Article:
, Volume 55, Issue 6, pp 2025–2044 | Cite as

Separating the Signal From the Noise: Evidence for Deceleration in Old-Age Death Rates

  • Dennis M. FeehanEmail author


Widespread population aging has made it critical to understand death rates at old ages. However, studying mortality at old ages is challenging because the data are sparse: numbers of survivors and deaths get smaller and smaller with age. I show how to address this challenge by using principled model selection techniques to empirically evaluate theoretical mortality models. I test nine models of old-age death rates by fitting them to 360 high-quality data sets on cohort mortality after age 80. Models that allow for the possibility of decelerating death rates tend to fit better than models that assume exponentially increasing death rates. No single model is capable of universally explaining observed old-age mortality patterns, but the log-quadratic model most consistently predicts well. Patterns of model fit differ by country and sex. I discuss possible mechanisms, including sample size, period effects, and regional or cultural factors that may be important keys to understanding patterns of old-age mortality. I introduce mortfit, a freely available R package that enables researchers to extend the analysis to other models, age ranges, and data sources.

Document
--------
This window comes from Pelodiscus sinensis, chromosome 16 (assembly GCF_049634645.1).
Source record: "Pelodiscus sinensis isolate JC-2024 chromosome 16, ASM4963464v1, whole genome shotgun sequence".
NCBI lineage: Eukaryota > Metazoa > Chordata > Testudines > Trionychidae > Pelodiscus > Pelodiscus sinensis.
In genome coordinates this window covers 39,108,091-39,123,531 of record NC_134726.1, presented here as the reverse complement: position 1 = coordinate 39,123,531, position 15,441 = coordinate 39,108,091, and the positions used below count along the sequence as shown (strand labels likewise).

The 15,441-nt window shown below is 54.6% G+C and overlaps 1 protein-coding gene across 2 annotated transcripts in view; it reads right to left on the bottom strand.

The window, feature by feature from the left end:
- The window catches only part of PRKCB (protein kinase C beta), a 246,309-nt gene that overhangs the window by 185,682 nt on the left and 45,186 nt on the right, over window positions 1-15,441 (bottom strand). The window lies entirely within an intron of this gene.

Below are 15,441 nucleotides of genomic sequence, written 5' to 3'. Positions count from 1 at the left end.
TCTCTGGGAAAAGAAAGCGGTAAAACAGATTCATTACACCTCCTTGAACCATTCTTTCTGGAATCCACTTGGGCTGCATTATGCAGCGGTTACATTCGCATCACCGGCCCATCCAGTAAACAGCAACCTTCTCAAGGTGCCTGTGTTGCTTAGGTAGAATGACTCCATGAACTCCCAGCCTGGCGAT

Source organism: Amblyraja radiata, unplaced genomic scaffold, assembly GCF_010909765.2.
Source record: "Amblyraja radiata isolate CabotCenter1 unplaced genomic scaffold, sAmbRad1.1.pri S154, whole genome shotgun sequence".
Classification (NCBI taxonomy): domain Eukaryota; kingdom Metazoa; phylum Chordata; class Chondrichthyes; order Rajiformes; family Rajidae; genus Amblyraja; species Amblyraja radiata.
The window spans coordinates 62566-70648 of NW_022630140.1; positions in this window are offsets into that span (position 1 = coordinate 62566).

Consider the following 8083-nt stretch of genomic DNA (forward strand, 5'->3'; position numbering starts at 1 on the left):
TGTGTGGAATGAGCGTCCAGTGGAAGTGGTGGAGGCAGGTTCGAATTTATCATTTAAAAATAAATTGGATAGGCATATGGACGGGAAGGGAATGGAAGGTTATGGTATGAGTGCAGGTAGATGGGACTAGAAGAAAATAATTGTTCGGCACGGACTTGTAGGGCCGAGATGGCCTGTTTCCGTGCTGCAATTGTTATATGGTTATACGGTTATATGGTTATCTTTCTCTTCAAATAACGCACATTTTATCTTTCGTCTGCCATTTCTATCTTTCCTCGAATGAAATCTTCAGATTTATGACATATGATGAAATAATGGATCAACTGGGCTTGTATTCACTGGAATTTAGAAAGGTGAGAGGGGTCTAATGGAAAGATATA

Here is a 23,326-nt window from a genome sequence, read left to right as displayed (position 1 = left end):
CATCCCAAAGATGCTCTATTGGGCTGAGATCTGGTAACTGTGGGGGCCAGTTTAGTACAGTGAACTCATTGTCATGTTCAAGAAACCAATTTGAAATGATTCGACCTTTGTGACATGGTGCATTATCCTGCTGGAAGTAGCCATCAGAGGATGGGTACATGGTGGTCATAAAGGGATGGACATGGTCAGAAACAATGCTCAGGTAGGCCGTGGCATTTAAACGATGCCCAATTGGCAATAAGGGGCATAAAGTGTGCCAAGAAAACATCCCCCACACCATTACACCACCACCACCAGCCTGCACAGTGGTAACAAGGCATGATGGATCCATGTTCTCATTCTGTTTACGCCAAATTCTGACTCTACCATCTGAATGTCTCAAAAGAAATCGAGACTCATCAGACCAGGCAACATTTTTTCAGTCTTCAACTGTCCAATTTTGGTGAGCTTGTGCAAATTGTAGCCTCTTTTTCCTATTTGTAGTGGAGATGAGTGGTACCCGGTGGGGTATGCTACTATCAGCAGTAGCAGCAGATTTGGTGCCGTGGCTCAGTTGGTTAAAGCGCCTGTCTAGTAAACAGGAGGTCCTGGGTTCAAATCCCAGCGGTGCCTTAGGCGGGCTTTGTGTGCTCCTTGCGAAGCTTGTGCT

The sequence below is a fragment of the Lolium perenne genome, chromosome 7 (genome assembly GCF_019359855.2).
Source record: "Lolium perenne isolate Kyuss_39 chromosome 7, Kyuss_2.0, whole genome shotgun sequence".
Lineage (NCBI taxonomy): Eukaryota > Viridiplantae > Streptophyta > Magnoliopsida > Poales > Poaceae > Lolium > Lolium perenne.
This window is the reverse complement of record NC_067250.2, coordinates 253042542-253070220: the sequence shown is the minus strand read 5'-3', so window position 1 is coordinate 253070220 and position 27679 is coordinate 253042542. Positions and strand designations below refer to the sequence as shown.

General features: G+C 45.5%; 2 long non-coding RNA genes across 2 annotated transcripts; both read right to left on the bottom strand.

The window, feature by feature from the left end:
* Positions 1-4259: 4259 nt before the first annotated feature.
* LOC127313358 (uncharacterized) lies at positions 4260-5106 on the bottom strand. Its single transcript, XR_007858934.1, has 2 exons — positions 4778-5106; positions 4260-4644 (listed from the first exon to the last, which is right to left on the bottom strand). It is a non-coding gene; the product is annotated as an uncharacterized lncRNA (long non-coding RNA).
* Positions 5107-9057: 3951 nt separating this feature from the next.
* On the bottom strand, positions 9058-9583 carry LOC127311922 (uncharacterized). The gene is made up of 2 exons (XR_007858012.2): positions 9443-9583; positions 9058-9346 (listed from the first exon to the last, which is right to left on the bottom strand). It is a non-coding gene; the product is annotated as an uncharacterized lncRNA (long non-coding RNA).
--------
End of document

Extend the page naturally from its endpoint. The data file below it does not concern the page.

Mortality Aging Longevity Statistics Model selection 



The author thanks Vladimir Canudas-Romo, Scott Lynch, Matthew J. Salganik, and three anonymous reviews for helpful comments on early drafts of the manuscript.

Supplementary material

13524_2018_728_MOESM1_ESM.pdf (395 kb)
ESM 1 (PDF 394 kb)


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Copyright information

© Population Association of America 2018

Authors and Affiliations

  1. 1.Department of DemographyUniversity of CaliforniaBerkeleyUSA

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